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Chapter Thirty-Five: The New UAE Labor Law

The United Arab Emirates recently published its new Federal Labor Law No. 33 of 2021, which repeals Federal Labor Law No. 8 of 1980 (Previous Law). The New Law comes into effect on 2 February 2022 and introduces changes, some of which are likely to have a significant impact on existing employment arrangements. Below is an overview of some of the key changes, their impact and next steps that employers should consider.


The New Law applies to all existing and future employment relations in the private sector onshore in the UAE, and in free zones that do not have their own labor laws. The New Law will not apply to employment relations in the Dubai International Financial Centre or the Abu Dhabi Global Market as they have their own labor law regime.


The New Law sets out the different “models” that parties may agree to, which include:

  • Full-time – Working for one employer on a full-time basis.
  • Part-time – Working for one or more employers for a specific number of hours or days.
  • Temporary work – Work done in a specific period and that involves a specific task and ends with its completion.
  • Flexible working – Work that involves changing working hours or days depending on the workflow and operational and business needs of the employer.

The Executive Regulations will shed some light on the applicable conditions and requirements for each work model and the respective obligations of the employer and employee.


A key change introduced by the New Law is the requirement to have employment contracts with fixed terms. It states that the term of fixed employment contracts must not exceed three years. The term can be renewed any number of times, for similar or shorter terms.

Employers will have until 1 February 2023 to make the necessary changes to their employment contracts and employment policies, including converting any unlimited term employment contracts to fixed term contracts with the relevant authority.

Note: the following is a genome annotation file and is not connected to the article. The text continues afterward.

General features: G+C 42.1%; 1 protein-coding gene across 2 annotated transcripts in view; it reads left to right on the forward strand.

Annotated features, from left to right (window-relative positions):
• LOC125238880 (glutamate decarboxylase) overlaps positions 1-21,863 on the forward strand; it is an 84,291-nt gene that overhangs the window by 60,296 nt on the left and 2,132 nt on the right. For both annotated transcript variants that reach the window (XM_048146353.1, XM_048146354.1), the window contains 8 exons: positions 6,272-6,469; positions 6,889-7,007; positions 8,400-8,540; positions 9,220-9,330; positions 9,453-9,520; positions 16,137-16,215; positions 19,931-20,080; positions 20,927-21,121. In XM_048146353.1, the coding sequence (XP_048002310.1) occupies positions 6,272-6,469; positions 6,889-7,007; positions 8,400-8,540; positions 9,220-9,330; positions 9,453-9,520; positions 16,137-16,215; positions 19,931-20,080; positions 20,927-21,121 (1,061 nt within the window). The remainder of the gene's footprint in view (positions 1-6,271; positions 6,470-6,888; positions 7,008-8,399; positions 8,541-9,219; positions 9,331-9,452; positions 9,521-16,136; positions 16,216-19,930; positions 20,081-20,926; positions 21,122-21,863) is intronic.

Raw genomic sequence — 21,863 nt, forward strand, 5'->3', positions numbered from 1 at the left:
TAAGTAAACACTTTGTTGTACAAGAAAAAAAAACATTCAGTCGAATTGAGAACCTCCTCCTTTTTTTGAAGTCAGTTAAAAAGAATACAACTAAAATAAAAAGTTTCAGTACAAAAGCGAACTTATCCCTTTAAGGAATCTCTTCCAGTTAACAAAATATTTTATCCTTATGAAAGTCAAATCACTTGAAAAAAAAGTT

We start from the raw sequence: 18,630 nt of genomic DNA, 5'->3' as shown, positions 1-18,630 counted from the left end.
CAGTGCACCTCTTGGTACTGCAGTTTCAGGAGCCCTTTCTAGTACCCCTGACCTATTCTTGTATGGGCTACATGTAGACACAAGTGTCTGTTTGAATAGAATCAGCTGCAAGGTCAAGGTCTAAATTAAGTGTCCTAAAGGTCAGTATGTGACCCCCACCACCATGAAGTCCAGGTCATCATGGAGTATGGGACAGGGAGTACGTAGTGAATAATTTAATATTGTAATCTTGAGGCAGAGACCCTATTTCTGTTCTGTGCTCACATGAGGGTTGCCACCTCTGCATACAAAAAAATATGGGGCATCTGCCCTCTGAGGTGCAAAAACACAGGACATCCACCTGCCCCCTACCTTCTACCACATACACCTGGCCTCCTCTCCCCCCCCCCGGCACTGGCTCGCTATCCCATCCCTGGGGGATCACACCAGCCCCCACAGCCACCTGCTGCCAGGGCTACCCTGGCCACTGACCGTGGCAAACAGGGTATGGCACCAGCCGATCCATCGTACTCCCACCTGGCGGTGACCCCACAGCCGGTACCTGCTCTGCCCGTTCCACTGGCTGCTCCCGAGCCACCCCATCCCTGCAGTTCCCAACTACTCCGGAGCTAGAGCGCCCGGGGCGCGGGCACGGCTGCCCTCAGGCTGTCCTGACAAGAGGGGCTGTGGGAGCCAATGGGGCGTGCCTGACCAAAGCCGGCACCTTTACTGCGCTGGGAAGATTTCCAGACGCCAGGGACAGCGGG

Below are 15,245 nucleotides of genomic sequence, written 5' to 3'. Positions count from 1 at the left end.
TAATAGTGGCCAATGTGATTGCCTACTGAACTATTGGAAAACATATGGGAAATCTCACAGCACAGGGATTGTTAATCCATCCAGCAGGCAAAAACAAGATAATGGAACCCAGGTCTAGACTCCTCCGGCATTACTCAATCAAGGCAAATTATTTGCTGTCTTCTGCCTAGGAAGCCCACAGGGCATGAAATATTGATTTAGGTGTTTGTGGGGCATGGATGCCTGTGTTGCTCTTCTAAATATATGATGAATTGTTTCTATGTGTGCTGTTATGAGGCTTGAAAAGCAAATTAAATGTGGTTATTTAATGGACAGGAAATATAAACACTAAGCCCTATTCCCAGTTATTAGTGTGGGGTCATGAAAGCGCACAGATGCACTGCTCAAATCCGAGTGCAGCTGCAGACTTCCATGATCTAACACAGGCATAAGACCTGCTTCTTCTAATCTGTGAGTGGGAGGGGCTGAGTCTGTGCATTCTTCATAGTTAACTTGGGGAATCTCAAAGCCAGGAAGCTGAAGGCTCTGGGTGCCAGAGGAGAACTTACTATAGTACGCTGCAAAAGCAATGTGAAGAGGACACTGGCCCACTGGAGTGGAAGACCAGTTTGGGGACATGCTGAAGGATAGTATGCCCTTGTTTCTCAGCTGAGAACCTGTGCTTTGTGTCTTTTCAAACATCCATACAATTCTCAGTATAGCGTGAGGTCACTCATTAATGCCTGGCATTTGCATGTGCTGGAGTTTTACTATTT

The New Law unlike the old introduces a notice period of 14 days prior written notice for terminating an employment contract by the employer during the probation period.

An employee, on the other hand, must provide at least a month prior written notice to the employer if they intend to terminate the employment contract during the probation period to work for another employer in the UAE. In this case, the new employer must compensate the first employer for any incurred recruitment costs, unless agreed otherwise.

Where an employee wants to terminate the employment contract during probation with the intention of leaving the UAE, the employee must provide the employer with at least 14 days’ prior written notice. If such an employee returns to the UAE and obtains a work permit from another employer within three months from the date of leaving the UAE, the new employer must compensate the original employer for the recruitment costs incurred when they hired the employee unless agreed otherwise.

If either party terminates the employment contract without complying with the provisions of the New Law, the terminating party must pay the other party compensation equal to the employee’s basic salary and allowances due under the relevant notice period or the remainder thereof.


Non-compete clauses are only enforceable for a maximum of two years after the expiry or termination of an employment contract. Non-compete clauses must also specify the place and type of work, to the extent necessary, to protect the legitimate business’ interests of the employer.


The New Law provides a list of events that would terminate an employment contract. These include:

  • The mutual written agreement of the parties.
  • Expiration of the term of the contract (unless it is renewed or extended).
  • Upon the decision of either party subject to the requirements relating to termination and notice periods.
  • If the employee is convicted by a final order to a custodial penalty for a term of not less than three months.
  • The permanent closure of the establishment or if the employer becomes bankrupt, insolvent or unable to continue the business for any economic or exceptional reasons.


Either party may terminate the employment contract for a legitimate reason by giving the other a 30 days prior written notice.